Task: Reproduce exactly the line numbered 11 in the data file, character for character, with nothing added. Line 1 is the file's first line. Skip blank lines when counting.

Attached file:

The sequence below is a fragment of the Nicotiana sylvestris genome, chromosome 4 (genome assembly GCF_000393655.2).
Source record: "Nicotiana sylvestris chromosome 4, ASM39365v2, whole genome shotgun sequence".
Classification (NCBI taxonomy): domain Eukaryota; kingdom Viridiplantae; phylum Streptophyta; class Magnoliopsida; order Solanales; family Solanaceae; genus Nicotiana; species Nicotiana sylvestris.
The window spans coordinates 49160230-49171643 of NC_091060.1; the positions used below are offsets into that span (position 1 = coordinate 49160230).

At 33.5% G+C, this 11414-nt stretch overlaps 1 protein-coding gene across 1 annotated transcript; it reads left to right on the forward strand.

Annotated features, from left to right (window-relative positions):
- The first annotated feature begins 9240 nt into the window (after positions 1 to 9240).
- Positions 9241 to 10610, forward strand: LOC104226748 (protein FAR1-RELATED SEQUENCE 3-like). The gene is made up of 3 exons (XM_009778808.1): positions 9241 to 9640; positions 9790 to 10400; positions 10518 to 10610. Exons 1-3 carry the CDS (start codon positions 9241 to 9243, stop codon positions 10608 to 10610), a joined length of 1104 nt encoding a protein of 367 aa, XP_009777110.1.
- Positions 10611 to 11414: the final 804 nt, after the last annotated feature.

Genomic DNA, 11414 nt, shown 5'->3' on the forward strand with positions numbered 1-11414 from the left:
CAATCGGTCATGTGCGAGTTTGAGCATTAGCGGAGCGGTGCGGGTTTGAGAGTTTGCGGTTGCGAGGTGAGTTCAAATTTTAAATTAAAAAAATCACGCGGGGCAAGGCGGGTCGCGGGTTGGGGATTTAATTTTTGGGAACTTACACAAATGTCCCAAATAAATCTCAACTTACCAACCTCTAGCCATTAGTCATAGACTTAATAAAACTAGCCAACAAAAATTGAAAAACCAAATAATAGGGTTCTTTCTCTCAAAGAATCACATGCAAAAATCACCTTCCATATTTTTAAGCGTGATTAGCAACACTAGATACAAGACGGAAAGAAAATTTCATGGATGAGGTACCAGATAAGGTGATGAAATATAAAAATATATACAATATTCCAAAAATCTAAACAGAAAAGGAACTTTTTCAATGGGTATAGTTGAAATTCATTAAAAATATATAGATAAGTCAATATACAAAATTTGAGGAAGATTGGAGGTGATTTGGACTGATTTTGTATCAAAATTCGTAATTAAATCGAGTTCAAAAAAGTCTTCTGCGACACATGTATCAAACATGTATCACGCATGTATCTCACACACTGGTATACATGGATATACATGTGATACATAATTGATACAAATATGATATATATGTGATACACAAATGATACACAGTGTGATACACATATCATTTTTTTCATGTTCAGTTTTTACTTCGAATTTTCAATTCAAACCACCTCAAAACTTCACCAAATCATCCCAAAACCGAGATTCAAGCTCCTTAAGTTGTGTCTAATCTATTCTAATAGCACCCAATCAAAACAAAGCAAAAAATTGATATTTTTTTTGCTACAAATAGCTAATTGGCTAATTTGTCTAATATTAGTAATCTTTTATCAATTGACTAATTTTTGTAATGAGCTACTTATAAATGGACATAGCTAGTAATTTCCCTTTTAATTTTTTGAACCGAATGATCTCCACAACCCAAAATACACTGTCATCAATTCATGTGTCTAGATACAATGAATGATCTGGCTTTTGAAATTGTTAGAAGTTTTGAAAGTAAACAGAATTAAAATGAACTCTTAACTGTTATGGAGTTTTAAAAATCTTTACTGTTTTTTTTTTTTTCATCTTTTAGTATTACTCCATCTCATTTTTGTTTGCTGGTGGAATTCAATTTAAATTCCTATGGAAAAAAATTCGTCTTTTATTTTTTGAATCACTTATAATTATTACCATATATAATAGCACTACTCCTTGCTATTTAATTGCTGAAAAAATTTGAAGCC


CAATCGGTCATGTGCGAGTTTGAGCATTAGCGGAGCGGTGCGGGTTTGAGAGTTTGCGGTTGCGAGGTGAGTTCAAATTTTAAATTAAAAAAATCACGCGGGGCAAGGCGGGTCGCGGGTTGGGGATTTAATTTTTGGGAACTTACACAAATGTCCCAAATAAATCTCAACTTACCAACCTCTAGCCATTAGTCATAGACTTAATAAAACTAGCCAACAAAAATTGAAAAACCAAATAATAGGGTTCTTTCTCTCAAAGAATCACATGCAAAAATCACCTTCCATATTTTTAAGCGTGATTAGCAACACTAGATACAAGACGGAAAGAAAATTTCATGGATGAGGTACCAGATAAGGTGATGAAATATAAAAATATATACAATATTCCAAAAATCTAAACAGAAAAGGAACTTTTTCAATGGGTATAGTTGAAATTCATTAAAAATATATAGATAAGTCAATATACAAAATTTGAGGAAGATTGGAGGTGATTTGGACTGATTTTGTATCAAAATTCGTAATTAAATCGAGTTCAAAAAAGTCTTCTGCGACACATGTATCAAACATGTATCACGCATGTATCTCACACACTGGTATACATGGATATACATGTGATACATAATTGATACAAATATGATATATATGTGATACACAAATGATACACAGTGTGATACACATATCATTTTTTTCATGTTCAGTTTTTACTTCGAATTTTCAATTCAAACCACCTCAAAACTTCACCAAATCATCCCAAAACCGAGATTCAAGCTCCTTAAGTTGTGTCTAATCTATTCTAATAGCACCCAATCAAAACAAAGCAAAAAATTGATATTTTTTTTGCTACAAATAGCTAATTGGCTAATTTGTCTAATATTAGTAATCTTTTATCAATTGACTAATTTTTGTAATGAGCTACTTATAAATGGACATAGCTAGTAATTTCCCTTTTAATTTTTTGAACCGAATGATCTCCACAACCCAAAATACACTGTCATCAATTCATGTGTCTAGATACAATGAATGATCTGGCTTTTGAAATTGTTAGAAGTTTTGAAAGTAAACAGAATTAAAATGAACTCTTAACTGTTATGGAGTTTTAAAAATCTTTACTGTTTTTTTTTTTTTCATCTTTTAGTATTACTCCATCTCATTTTTGTTTGCTGGTGGAATTCAATTTAAATTCCTATGGAAAAAAATTCGTCTTTTATTTTTTGAATCACTTATAATTATTACCATATATAATAGCACTACTCCTTGCTATTTAATTGCTGAAAAAATTTGAAGCC